Can you name three personal traits necessary to launch and run a successful startup?

Dare to do. Be patient, but act strong. Above of all, have fun!

What is the most impressive startup you’ve seen so far?

Treatwell. They make an exit of 34 million euros after 18 months. The concept is really simple, the for beauty treatments, but very effective.

Why did you launch a startup?

To be free and to spend your time doing the things you like, and acting on things you believe in. Being an employee of a corporation means working for a vision that is not yours. It was my intention to see my vision come alive.

On a more personal note: what’s your typical Sunday?

Depends on the weather. If the sun shines, I am outdoors running, driving my mountain bike, or enjoying the city. In other cases, I can spend hours watching a great television series like House of Cards. I like to cook, so at the end of the day there will be always a nice meal!

Last but not least, why did you come back to SWUtrecht this year?

I organised SWUtrecht last year and I realized that mentors have a lot of influence while launching a startup. After my startup Quicksense went through Rockstart Accellerator, I’ve collected more than two years of experience that I want to share with others. SWUtrecht is a place with beautiful ideas. I’m addicted to continuously searching for solutions. In future, I envision myself continuing supporting other startups and also founding new ideas on my own. As well as working in a startup, SWUtrecht gives you the chance to do great things on your own, while working in a corporate you are a small part of a bigger, and usually not very efficient, machine of actions.

We raise a cup of coffee to Paul who rushes away to meet other teams to help them out to reach their goals!


Meet Vincent Hoogsteder: our keynote speaker @SWUtrecht 13 Nov

We usually see those people from the distance (well, good for you if you get the front row seats!), covered in a bright light and attention. They are dashing, eloquent, well-experienced, witty and ready for any questions to hit the floor. Have you ever wondered what do those keynote speakers do, or think for that matter, once they get off the stage and head for the beer at the reception?

Pleasure to introduce you to our speaker Vincent Hoogsteder, the co-founder of Distimo, the free app analytics platform for developers. On Friday, 13 November, Vincent is going to talk about the happy, but not so easy years while developing Distimo into a startup with 6 offices worldwide, which he eventually sold to the company in San Francisco in 2014.

Meet the keynote speaker Vincent
Meet the keynote speaker Vincent
So make sure you are on Friday (13th November) at Jaarbeurs to listen to Vincent! In the meantime, we had a chance to ask him some blitz questions which can give you a better view of what a top-notch entrepreneur looks like.
Vincent, who is your role model (career- and/or lifestyle-wise)?
My parents. They’ve been running their own company for close to 40 years, steering it successfully to good and pretty bad times. They’ve shown to me that I can be an entrepreneur working with rolled-up sleeves and with a lot of enthusiasm. While working hard 6 days a week, they still find a way to let family always come first.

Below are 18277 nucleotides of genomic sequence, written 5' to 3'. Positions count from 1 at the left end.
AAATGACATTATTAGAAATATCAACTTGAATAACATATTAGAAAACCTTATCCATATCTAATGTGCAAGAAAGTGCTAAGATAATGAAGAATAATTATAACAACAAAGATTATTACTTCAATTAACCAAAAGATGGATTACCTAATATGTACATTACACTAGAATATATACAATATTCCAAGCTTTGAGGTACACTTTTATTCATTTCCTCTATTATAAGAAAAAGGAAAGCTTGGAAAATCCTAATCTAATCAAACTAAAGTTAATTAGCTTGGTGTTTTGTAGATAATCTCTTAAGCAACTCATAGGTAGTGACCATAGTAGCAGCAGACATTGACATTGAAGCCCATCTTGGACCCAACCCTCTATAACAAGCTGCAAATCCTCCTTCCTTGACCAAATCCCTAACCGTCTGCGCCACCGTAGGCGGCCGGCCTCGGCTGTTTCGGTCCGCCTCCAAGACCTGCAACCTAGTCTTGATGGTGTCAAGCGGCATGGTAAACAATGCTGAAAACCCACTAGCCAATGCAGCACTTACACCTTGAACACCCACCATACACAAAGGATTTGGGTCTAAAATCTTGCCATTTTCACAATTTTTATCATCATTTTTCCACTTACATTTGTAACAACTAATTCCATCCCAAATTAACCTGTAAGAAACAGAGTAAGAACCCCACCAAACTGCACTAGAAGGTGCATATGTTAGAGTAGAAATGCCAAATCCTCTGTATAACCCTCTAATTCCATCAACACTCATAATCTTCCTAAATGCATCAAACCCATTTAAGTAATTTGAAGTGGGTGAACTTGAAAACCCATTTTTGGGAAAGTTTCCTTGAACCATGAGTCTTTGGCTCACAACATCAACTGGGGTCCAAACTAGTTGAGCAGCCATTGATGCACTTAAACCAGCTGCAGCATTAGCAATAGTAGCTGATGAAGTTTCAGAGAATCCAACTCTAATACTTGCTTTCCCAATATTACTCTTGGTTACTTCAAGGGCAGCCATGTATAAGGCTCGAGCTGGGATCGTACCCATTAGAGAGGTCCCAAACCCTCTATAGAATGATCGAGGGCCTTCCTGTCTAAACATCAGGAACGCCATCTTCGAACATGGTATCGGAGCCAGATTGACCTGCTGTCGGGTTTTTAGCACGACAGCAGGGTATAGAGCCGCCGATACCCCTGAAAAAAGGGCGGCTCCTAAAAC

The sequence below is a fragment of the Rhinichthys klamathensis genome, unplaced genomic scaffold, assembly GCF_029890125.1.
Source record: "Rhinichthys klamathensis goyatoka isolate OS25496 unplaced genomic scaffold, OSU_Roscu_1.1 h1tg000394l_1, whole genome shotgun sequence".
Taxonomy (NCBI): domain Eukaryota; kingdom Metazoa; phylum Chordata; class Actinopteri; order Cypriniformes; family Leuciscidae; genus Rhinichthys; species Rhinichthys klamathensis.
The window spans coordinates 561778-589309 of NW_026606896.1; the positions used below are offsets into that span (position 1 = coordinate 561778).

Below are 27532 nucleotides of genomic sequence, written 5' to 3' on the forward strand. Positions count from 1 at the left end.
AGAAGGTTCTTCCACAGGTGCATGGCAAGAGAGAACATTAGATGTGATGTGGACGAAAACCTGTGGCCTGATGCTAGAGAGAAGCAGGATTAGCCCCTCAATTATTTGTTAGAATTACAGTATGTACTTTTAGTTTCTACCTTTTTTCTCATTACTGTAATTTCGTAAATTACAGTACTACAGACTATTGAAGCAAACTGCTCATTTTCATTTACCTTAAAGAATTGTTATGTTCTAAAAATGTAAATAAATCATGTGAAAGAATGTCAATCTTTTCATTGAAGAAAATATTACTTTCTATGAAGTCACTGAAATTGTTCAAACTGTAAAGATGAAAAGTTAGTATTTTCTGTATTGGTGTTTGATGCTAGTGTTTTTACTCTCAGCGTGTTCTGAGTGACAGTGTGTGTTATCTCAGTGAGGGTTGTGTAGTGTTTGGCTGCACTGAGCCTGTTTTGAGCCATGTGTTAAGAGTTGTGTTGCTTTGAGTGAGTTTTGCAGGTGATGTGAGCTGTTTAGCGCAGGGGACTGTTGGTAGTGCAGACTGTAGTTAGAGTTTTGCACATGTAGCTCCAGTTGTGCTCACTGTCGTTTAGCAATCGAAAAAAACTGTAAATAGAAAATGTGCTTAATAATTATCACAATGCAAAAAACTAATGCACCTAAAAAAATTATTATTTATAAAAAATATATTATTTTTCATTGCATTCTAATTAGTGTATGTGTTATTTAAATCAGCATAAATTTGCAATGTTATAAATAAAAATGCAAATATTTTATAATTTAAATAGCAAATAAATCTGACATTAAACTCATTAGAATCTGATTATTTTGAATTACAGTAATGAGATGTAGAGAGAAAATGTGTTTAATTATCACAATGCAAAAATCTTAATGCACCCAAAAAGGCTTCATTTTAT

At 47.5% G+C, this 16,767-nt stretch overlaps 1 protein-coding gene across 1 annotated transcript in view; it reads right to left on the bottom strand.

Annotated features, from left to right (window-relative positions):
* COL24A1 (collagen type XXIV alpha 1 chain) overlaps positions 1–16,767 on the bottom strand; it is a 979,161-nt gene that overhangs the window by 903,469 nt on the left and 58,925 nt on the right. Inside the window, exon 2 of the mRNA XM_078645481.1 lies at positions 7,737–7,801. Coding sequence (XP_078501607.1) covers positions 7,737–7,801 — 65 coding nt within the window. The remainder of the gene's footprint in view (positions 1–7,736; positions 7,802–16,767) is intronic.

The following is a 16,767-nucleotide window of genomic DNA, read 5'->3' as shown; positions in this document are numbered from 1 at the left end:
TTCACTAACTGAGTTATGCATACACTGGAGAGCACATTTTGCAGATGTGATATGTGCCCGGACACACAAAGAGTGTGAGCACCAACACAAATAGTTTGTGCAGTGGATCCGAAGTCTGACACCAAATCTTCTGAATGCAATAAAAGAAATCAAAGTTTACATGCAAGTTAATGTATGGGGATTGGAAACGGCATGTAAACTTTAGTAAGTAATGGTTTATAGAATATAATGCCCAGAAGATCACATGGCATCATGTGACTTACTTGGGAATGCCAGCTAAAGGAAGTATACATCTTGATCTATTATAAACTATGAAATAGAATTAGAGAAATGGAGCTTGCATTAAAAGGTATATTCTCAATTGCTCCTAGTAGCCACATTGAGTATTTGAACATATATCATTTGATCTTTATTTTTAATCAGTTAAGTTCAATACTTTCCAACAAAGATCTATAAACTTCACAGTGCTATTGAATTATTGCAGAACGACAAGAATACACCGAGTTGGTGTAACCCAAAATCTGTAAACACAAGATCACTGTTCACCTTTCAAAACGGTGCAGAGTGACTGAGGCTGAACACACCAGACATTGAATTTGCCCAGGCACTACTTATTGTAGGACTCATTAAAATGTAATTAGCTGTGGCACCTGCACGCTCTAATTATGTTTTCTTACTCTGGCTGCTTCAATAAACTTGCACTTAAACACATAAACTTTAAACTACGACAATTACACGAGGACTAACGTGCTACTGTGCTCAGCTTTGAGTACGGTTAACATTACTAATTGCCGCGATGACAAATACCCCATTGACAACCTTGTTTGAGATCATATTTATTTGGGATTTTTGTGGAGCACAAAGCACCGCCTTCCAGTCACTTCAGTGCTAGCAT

What is the most comprehensive book about startups that you have read?
Two books actually. Peter Thiel’s “Zero to One”. I love his angle that a startup is better off going after a small market and creating a monopoly, rather than diving into a very big market first. In a small market, the startup can get its foot on the ground quickly. It can get a significant market share and just later move into the adjacent markets. Another book is  “Rework” written by the founders of the software company “37 Signals”. They remind you that there are more ways to grow a startup successfully instead of putting people behind their screens for 14 hours a day.
In your opinion, what are 3 personal traits that are necessary to launch and run a startup?
  1. Enthusiasm. You have to believe honestly that what you do is great and love the field you are in. And you’d better, because it won’t be just apples and carrots. This helps you convince others, build and steer a team and keep yourself on track while you are doing it.
  2. Self-discipline. No one is going to tell you how hard you need to work. No one is going to check up on you when/if finished things. And no one is going to supervise you when you do the most difficult parts.
  3. Optimism. Don’t think too much about the 120 things that can go wrong. Rather follow your gut-feeling which usually tells you the right hint that you are after something.

What is the most impressive startup you’ve seen/heard of so far?

I’m very impressed with GitLab. They’ve been a very small team, totally self-funded building for years a product that 100,000 organizations are using today. At the right time they saw their traction and in no time moved to Silicon Valley, went into YCombinator and raised a serious funding from A-list VCs. Now they are scaling up very quickly, and are not afraid to go after some big and heavily funded competitors. They all do this while being a completely remote and open company. Amazing!